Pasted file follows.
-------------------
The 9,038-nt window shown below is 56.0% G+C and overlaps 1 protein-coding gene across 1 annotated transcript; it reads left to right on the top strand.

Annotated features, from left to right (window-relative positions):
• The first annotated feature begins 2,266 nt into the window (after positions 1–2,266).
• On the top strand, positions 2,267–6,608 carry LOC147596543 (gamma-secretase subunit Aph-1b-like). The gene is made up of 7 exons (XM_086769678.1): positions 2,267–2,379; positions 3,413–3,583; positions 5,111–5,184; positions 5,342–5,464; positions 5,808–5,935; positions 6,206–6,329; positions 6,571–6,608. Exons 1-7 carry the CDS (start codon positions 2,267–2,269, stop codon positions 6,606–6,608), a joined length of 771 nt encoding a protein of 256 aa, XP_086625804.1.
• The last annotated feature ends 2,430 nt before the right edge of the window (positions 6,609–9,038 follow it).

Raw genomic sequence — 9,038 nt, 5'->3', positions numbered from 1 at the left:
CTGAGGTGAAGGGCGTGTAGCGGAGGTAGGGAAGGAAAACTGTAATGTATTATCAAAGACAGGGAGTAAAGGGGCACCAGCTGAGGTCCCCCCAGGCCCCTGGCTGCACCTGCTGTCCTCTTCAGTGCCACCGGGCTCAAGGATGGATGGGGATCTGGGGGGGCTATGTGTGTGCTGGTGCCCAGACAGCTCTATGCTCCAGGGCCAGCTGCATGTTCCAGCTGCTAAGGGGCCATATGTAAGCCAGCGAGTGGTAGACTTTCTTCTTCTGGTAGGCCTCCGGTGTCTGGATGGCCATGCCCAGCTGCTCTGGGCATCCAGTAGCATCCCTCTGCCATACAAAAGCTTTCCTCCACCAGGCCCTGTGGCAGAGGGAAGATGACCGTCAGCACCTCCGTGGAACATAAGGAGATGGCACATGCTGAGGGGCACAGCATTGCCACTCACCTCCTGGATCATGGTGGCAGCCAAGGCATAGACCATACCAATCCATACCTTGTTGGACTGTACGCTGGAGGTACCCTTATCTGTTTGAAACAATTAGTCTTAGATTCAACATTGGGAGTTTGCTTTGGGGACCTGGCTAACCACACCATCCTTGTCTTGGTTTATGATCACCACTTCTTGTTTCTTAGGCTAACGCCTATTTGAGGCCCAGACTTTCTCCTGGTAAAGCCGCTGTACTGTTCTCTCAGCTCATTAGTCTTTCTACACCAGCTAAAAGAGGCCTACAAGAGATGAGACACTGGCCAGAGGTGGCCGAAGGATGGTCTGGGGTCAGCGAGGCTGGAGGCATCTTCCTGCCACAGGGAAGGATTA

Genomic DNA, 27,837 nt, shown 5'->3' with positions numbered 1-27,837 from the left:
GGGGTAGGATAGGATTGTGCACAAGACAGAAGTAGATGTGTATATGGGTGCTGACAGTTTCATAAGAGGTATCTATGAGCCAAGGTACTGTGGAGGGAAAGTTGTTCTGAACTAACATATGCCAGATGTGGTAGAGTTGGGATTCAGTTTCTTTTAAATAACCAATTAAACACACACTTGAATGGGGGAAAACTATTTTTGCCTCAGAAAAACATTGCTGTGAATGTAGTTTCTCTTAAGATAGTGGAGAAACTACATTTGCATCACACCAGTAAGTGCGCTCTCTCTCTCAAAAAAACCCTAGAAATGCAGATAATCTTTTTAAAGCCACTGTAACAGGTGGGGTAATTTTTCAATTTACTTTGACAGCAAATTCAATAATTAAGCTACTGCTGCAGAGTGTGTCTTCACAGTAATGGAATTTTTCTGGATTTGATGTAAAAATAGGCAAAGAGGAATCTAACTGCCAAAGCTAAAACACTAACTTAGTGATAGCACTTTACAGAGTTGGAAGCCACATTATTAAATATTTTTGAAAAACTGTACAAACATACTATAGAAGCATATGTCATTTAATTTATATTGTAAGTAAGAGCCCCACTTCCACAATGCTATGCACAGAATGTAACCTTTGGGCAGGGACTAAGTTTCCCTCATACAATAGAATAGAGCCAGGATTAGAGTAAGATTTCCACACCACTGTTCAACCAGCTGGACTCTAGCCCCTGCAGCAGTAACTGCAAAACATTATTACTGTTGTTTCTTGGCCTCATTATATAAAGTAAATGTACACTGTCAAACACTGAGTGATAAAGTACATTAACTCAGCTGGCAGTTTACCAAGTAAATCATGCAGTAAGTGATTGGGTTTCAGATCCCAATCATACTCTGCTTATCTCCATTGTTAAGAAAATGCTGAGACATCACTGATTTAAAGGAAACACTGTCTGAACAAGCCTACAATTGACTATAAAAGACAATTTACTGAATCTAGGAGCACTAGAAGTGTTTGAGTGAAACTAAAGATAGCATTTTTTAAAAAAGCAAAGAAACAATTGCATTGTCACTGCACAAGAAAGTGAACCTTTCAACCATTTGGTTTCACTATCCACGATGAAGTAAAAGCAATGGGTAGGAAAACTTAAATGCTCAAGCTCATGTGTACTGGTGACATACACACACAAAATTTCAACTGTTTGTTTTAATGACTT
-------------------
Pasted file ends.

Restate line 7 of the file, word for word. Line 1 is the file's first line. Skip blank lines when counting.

CTGAGGTGAAGGGCGTGTAGCGGAGGTAGGGAAGGAAAACTGTAATGTATTATCAAAGACAGGGAGTAAAGGGGCACCAGCTGAGGTCCCCCCAGGCCCCTGGCTGCACCTGCTGTCCTCTTCAGTGCCACCGGGCTCAAGGATGGATGGGGATCTGGGGGGGCTATGTGTGTGCTGGTGCCCAGACAGCTCTATGCTCCAGGGCCAGCTGCATGTTCCAGCTGCTAAGGGGCCATATGTAAGCCAGCGAGTGGTAGACTTTCTTCTTCTGGTAGGCCTCCGGTGTCTGGATGGCCATGCCCAGCTGCTCTGGGCATCCAGTAGCATCCCTCTGCCATACAAAAGCTTTCCTCCACCAGGCCCTGTGGCAGAGGGAAGATGACCGTCAGCACCTCCGTGGAACATAAGGAGATGGCACATGCTGAGGGGCACAGCATTGCCACTCACCTCCTGGATCATGGTGGCAGCCAAGGCATAGACCATACCAATCCATACCTTGTTGGACTGTACGCTGGAGGTACCCTTATCTGTTTGAAACAATTAGTCTTAGATTCAACATTGGGAGTTTGCTTTGGGGACCTGGCTAACCACACCATCCTTGTCTTGGTTTATGATCACCACTTCTTGTTTCTTAGGCTAACGCCTATTTGAGGCCCAGACTTTCTCCTGGTAAAGCCGCTGTACTGTTCTCTCAGCTCATTAGTCTTTCTACACCAGCTAAAAGAGGCCTACAAGAGATGAGACACTGGCCAGAGGTGGCCGAAGGATGGTCTGGGGTCAGCGAGGCTGGAGGCATCTTCCTGCCACAGGGAAGGATTA